Unfortunately, almost half of all employers run credit checks on applicants. Many employers believe that having a good credit history shows a solid work ethic and a level of trustworthiness. Also, if there are many job applicants for one position, a credit check can be a good way to narrow down the field.

However, there is little evidence to show that having a good credit score means you are a good worker. The biggest reason that many people file for bankruptcy is medical debt, and huge medical bills can happen to almost anyone. For those individuals with bad credit scores, it can be hard to escape poverty if an employer refuses to hire because of a bad credit score.

Since 2007, 11 states have passed laws to ban or put limitations on employers running credit checks on job applicants. In California, employers are limited in the circumstances in which they can use credit reports in making employment decisions. Most employers are not allowed to pull credit reports.

The general rule in California is that an employer may not consider a person’s credit report in making job decisions except for employees in managerial positions, positions that involve access to more than $10,000, law enforcement positions, positions that involve access to private credit information, and positions with the state Department of Justice.  If an employer in California does plan to check a credit report or if an employer plans to use the information in the report as the basis for a negative employment decision, the employer must give notice to the applicant.

A recent study has found that when a state has a law that prohibits employers from looking at an applicant’s credit score, blacks are more likely to be unemployed. In other words, if an employer is not allowed to look at a credit score, the employer is more likely to not hire blacks than if an employer was allowed to take a credit score into consideration.

The study found that when a state passed a credit-check ban, employment went up by about two to three percent in neighborhoods with low average credit scores. Neighborhoods with average credit scores saw employment fall about three percent. The research also found that when a state passed a credit-check ban, it attracted workers from other states – especially out-of-state workers from places where people normally had bad credit. The laws made it harder for people with bad credit to find jobs. The study also found that credit checks were mostly keeping people out of higher-paying jobs.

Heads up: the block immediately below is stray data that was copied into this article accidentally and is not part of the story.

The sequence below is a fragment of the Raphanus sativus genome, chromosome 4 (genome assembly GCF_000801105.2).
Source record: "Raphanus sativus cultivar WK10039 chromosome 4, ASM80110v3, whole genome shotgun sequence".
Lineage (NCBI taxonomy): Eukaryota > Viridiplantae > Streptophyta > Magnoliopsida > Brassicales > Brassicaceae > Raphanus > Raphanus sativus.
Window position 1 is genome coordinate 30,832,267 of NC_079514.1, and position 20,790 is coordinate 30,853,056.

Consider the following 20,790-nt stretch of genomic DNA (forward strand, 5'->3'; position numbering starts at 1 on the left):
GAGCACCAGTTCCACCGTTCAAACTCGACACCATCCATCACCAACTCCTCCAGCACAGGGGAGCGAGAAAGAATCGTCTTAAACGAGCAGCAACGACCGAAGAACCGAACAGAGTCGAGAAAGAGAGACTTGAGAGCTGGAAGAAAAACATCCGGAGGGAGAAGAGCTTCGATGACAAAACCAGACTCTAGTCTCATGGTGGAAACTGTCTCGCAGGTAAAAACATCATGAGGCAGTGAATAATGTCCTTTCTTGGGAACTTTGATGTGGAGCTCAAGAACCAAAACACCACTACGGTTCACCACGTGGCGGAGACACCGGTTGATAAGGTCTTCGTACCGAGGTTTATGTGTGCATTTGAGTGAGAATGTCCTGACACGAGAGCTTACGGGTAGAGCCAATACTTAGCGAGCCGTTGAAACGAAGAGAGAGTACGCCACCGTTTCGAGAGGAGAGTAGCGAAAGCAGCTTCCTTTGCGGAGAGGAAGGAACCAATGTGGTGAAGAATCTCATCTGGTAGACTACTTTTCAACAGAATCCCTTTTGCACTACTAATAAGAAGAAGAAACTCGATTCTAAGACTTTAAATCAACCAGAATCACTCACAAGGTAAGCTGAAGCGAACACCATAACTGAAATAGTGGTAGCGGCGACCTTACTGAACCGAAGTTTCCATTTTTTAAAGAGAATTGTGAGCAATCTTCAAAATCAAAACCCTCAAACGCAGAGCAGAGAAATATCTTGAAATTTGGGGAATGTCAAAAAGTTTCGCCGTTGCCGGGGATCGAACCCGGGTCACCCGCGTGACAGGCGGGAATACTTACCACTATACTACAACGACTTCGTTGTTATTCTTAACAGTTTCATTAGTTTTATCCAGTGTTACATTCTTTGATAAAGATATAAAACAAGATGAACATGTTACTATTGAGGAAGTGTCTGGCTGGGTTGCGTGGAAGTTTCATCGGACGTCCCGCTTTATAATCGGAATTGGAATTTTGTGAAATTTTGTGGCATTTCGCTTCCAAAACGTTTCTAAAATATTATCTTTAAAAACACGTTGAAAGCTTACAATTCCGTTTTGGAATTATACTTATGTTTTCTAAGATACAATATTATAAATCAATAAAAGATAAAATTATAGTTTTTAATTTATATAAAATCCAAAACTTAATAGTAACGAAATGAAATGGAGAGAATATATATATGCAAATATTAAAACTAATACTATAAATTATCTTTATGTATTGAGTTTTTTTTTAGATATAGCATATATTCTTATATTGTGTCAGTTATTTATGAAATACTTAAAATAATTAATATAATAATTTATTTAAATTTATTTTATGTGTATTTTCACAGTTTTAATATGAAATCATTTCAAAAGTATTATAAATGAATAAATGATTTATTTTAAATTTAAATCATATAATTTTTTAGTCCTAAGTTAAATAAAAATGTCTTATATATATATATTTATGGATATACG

Another consequence of banning credit reports is that employers were likely to ask applicants to meet other requirements. For example, in cities where there were a lot of workers with bad credit scores, when a ban on checking credit scores went into effect employers were more likely to ask for a bachelor’s degree and require extra years of experience. It’s also possible that employers used racial stereotypes to screen candidates. The reason that unemployment among blacks went up when the use of credit scores in hiring was banned is unclear – it could be that employers were tougher on black candidates because they couldn’t verify their credit histories, or possibly black applicants could not meet the increased education and experience requirements that employers began demanding.

After this study, it’s unclear whether or not it is fair to prohibit employers from running credit checks on applicants – any time a prohibition such as this one is put on an employer, the employer will find another way to impose screening requirements on employees, whether fair or unfair.

One thing that is clear is that it is illegal for an employer to make an employment decision based on race. If you believe that you have been excluded from a job because of your race, you have the legal right to take action. Call the Oakland-San Francisco racial discrimination attorney at Liberty Law at 510-645-1000 or 415-896-1000. Our attorneys will provide you with a free consultation on your case. Call today to learn more or to schedule a consultation.

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